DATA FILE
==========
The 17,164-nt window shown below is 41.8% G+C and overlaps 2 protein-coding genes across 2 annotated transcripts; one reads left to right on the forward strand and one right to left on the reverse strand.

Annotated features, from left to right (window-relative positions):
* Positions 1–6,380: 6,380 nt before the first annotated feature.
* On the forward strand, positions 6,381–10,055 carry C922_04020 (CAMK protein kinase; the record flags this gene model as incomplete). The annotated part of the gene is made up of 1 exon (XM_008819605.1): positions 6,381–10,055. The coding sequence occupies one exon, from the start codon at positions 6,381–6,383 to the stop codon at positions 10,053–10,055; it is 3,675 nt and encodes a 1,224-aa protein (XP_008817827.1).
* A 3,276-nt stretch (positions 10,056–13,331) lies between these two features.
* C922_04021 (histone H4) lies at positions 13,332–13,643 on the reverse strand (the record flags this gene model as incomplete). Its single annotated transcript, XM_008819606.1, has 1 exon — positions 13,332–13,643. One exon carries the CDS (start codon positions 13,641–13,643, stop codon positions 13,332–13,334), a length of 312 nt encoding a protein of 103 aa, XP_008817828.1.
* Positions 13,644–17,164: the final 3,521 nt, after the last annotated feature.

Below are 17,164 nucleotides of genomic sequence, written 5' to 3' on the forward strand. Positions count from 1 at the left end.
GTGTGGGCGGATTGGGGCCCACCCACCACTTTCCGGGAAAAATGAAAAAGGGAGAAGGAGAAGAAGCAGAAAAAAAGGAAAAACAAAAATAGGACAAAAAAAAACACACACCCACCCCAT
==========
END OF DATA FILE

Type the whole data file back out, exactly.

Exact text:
The 17,164-nt window shown below is 41.8% G+C and overlaps 2 protein-coding genes across 2 annotated transcripts; one reads left to right on the forward strand and one right to left on the reverse strand.

Annotated features, from left to right (window-relative positions):
* Positions 1–6,380: 6,380 nt before the first annotated feature.
* On the forward strand, positions 6,381–10,055 carry C922_04020 (CAMK protein kinase; the record flags this gene model as incomplete). The annotated part of the gene is made up of 1 exon (XM_008819605.1): positions 6,381–10,055. The coding sequence occupies one exon, from the start codon at positions 6,381–6,383 to the stop codon at positions 10,053–10,055; it is 3,675 nt and encodes a 1,224-aa protein (XP_008817827.1).
* A 3,276-nt stretch (positions 10,056–13,331) lies between these two features.
* C922_04021 (histone H4) lies at positions 13,332–13,643 on the reverse strand (the record flags this gene model as incomplete). Its single annotated transcript, XM_008819606.1, has 1 exon — positions 13,332–13,643. One exon carries the CDS (start codon positions 13,641–13,643, stop codon positions 13,332–13,334), a length of 312 nt encoding a protein of 103 aa, XP_008817828.1.
* Positions 13,644–17,164: the final 3,521 nt, after the last annotated feature.

Below are 17,164 nucleotides of genomic sequence, written 5' to 3' on the forward strand. Positions count from 1 at the left end.
GTGTGGGCGGATTGGGGCCCACCCACCACTTTCCGGGAAAAATGAAAAAGGGAGAAGGAGAAGAAGCAGAAAAAAAGGAAAAACAAAAATAGGACAAAAAAAAACACACACCCACCCCAT